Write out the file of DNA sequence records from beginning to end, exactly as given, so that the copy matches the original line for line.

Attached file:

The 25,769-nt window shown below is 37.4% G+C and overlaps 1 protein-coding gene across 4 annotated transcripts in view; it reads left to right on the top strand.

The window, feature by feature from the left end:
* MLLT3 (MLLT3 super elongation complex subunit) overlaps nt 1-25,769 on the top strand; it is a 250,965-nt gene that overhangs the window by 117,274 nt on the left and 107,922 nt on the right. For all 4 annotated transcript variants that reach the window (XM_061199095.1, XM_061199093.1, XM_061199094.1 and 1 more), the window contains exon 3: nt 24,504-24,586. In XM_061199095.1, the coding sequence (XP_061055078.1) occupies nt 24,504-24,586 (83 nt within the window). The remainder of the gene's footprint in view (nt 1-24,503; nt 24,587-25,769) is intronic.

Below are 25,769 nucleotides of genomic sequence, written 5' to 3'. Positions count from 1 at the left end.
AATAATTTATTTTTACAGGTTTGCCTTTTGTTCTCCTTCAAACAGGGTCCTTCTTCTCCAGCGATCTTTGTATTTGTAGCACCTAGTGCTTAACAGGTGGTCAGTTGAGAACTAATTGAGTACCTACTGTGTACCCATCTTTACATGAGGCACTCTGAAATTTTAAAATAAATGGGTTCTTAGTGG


The 25,769-nt window shown below is 37.4% G+C and overlaps 1 protein-coding gene across 4 annotated transcripts in view; it reads left to right on the top strand.

The window, feature by feature from the left end:
* MLLT3 (MLLT3 super elongation complex subunit) overlaps nt 1-25,769 on the top strand; it is a 250,965-nt gene that overhangs the window by 117,274 nt on the left and 107,922 nt on the right. For all 4 annotated transcript variants that reach the window (XM_061199095.1, XM_061199093.1, XM_061199094.1 and 1 more), the window contains exon 3: nt 24,504-24,586. In XM_061199095.1, the coding sequence (XP_061055078.1) occupies nt 24,504-24,586 (83 nt within the window). The remainder of the gene's footprint in view (nt 1-24,503; nt 24,587-25,769) is intronic.

Below are 25,769 nucleotides of genomic sequence, written 5' to 3'. Positions count from 1 at the left end.
AATAATTTATTTTTACAGGTTTGCCTTTTGTTCTCCTTCAAACAGGGTCCTTCTTCTCCAGCGATCTTTGTATTTGTAGCACCTAGTGCTTAACAGGTGGTCAGTTGAGAACTAATTGAGTACCTACTGTGTACCCATCTTTACATGAGGCACTCTGAAATTTTAAAATAAATGGGTTCTTAGTGG